The Italian audio is more or less what I expected to hear. Some light hiss is audible but readily shrugged off. You've doubtless heard many of these stock sound effects dozens of times before in other Eurowesterns. Dialogue can sound shrill – most notably during an early argument among Charlie's potential killers in the sheriff's office that devolves into near-static – but doesn't really sound all that much rougher than many of the other Spaghetti Westerns I have on the shelf. There aren't any overt flaws to speak of. Nothing spectacular. Nothing terribly disappointing.
Far and away the highlight to my ears is the score by Angelo Francesco Lavagnino. The tone of that fuzz guitar is to die for, the pounding percussion still packs quite a wallop all these decades later, and...wait, is that an overdriven harpsichord? I didn't know how desperately I needed that in my life.
I waffled between 3 and 3.5 stars when scoring The Specialists' audio, but regardless of how many stars are lit up in the sidebar, I can't imagine that any Eurowestern fanatic would walk away the least bit disappointed with what Kino Lorber Studio Classics has delivered here.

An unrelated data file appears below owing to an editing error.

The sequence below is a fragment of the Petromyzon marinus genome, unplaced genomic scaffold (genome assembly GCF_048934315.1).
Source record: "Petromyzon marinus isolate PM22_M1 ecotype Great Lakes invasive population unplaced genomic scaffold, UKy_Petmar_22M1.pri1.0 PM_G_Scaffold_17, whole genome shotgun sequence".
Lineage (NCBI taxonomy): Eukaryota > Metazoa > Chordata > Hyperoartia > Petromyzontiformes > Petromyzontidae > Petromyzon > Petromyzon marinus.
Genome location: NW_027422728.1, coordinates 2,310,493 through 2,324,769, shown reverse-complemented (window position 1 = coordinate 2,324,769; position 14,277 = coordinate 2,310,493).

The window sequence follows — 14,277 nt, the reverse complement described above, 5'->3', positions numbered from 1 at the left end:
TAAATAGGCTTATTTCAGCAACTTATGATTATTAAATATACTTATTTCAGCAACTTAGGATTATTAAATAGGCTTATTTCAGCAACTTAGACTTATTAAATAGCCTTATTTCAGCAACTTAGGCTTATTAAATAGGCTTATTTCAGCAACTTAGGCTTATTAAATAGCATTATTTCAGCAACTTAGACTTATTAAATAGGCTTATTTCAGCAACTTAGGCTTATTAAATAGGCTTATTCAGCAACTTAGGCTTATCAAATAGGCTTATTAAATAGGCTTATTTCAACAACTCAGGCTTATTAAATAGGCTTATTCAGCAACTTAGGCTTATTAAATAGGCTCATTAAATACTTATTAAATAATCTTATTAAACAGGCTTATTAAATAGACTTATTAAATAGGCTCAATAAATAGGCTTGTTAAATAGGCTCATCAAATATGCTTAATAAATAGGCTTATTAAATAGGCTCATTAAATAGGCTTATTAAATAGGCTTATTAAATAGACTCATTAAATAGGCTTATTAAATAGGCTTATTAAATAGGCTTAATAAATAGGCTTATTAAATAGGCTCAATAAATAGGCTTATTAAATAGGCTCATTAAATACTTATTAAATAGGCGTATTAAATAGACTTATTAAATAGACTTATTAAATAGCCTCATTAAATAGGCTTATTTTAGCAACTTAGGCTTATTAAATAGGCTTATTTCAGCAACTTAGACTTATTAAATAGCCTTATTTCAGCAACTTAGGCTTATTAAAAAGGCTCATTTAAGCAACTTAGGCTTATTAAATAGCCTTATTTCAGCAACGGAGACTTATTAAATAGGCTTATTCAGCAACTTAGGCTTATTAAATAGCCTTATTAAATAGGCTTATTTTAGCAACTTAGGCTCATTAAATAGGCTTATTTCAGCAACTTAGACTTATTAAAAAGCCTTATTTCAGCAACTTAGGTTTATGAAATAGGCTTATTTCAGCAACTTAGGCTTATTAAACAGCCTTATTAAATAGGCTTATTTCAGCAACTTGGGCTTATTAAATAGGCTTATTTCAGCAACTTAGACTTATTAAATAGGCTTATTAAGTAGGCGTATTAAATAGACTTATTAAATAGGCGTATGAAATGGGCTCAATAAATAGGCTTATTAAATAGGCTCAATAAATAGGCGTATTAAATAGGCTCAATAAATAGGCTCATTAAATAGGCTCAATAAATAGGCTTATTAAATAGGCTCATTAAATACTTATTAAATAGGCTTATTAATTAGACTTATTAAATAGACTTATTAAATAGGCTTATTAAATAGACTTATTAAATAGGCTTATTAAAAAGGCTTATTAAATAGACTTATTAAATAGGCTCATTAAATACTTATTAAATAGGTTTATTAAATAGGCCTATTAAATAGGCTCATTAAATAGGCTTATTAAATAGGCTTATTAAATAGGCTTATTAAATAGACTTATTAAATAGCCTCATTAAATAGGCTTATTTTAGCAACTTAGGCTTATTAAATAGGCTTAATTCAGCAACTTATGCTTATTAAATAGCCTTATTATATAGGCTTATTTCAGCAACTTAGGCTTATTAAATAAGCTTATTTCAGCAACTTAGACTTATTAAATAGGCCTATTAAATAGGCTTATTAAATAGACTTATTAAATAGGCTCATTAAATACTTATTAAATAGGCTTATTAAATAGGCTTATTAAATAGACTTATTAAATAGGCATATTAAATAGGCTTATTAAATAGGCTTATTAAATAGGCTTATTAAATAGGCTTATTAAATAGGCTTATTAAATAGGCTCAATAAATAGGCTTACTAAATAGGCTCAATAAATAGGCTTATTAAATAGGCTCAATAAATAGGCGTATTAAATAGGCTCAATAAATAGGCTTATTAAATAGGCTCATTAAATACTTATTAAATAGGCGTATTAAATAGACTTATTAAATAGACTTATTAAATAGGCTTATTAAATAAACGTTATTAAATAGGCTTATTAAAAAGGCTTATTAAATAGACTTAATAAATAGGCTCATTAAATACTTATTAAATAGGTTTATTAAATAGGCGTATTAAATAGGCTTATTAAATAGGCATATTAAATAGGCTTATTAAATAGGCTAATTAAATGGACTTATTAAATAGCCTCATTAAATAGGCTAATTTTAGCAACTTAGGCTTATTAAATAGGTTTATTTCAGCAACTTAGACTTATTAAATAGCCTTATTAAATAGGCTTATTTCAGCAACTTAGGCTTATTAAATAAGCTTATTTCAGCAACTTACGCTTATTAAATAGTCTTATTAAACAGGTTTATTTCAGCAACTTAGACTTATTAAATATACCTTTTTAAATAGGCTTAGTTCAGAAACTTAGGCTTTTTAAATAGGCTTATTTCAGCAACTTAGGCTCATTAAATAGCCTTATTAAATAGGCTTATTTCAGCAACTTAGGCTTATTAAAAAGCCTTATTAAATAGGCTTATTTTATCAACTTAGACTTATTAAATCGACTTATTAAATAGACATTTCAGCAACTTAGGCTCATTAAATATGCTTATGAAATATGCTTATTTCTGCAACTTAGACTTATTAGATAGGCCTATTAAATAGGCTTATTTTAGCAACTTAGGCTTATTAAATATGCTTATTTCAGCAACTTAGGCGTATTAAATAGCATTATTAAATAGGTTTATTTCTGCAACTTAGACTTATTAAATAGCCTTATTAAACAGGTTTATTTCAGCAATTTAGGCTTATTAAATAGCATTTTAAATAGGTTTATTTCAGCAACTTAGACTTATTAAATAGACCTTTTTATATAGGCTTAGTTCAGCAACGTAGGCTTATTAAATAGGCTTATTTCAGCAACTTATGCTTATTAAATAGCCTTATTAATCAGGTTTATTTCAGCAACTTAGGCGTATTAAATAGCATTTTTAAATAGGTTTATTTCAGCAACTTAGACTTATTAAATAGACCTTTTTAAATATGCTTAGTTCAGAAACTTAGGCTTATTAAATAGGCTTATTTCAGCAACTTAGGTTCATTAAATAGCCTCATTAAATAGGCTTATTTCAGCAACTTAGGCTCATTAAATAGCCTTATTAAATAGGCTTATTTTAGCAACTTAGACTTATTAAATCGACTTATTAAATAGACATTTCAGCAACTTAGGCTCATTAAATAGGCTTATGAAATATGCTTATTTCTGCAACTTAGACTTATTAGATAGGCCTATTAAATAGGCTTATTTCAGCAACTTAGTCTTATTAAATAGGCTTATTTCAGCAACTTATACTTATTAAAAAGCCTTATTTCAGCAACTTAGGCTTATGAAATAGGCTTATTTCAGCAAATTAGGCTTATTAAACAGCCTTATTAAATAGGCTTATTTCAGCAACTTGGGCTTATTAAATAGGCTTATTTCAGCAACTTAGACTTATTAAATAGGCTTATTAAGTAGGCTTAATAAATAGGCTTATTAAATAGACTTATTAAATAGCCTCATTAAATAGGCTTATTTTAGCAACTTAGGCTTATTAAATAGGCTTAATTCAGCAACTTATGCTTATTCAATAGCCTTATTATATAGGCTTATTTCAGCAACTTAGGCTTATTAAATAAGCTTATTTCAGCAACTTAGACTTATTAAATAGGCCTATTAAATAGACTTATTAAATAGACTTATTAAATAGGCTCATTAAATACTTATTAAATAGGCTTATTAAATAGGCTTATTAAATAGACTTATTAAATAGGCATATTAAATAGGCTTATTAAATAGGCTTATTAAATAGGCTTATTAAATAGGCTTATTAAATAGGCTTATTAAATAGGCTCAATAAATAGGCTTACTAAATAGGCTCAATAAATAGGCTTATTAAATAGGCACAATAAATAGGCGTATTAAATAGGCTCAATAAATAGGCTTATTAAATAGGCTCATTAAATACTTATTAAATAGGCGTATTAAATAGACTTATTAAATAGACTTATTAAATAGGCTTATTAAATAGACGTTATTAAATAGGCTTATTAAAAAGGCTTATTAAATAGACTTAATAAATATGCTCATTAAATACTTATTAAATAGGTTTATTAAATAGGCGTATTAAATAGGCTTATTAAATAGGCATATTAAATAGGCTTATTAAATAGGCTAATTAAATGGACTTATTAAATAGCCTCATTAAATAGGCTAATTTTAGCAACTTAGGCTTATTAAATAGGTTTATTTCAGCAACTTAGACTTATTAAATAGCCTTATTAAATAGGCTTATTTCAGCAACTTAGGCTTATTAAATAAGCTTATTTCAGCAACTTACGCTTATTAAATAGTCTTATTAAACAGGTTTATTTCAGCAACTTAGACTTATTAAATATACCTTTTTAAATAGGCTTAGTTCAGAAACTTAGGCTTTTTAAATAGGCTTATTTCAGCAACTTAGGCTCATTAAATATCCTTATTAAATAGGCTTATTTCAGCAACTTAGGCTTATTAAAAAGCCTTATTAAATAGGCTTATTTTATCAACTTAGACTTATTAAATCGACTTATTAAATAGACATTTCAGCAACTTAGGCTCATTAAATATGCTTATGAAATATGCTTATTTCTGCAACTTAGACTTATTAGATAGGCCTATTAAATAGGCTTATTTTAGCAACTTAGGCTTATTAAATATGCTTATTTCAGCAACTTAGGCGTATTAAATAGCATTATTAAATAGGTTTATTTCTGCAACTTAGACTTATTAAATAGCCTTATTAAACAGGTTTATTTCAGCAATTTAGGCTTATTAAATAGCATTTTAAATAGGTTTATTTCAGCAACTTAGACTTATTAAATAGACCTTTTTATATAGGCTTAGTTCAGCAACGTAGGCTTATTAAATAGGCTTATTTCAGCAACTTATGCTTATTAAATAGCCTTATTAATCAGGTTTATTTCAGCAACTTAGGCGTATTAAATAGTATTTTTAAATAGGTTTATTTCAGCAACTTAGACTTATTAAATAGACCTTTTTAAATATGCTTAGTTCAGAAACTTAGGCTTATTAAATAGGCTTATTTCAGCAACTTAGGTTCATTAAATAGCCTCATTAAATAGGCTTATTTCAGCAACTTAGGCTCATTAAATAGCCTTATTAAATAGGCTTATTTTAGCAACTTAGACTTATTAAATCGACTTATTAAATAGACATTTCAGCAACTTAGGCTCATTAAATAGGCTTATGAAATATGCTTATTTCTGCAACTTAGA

And that handful of you out there with constant image height projection rigs or 21:9 displays can rest easy; The Specialists' subtitles are contained entirely in the body of the image, never spilling over into the letterboxing bars.
The Final Word
The third and final installment in Sergio Corbucci's Mud & Blood trilogy has at long last arrived on Blu-ray, and Kino Lorber Studio Classics has ensured that it's well worth the wait. I'll confess that The Specialists is my least favorite of the trilogy, but the film is so visually compelling and defiantly unusual that it remains deserving of a place on the shelf of any Eurowestern enthusiast. Its terrific presentation as well as Alex Cox's commentary make this release that much more worth seeking out. Recommended.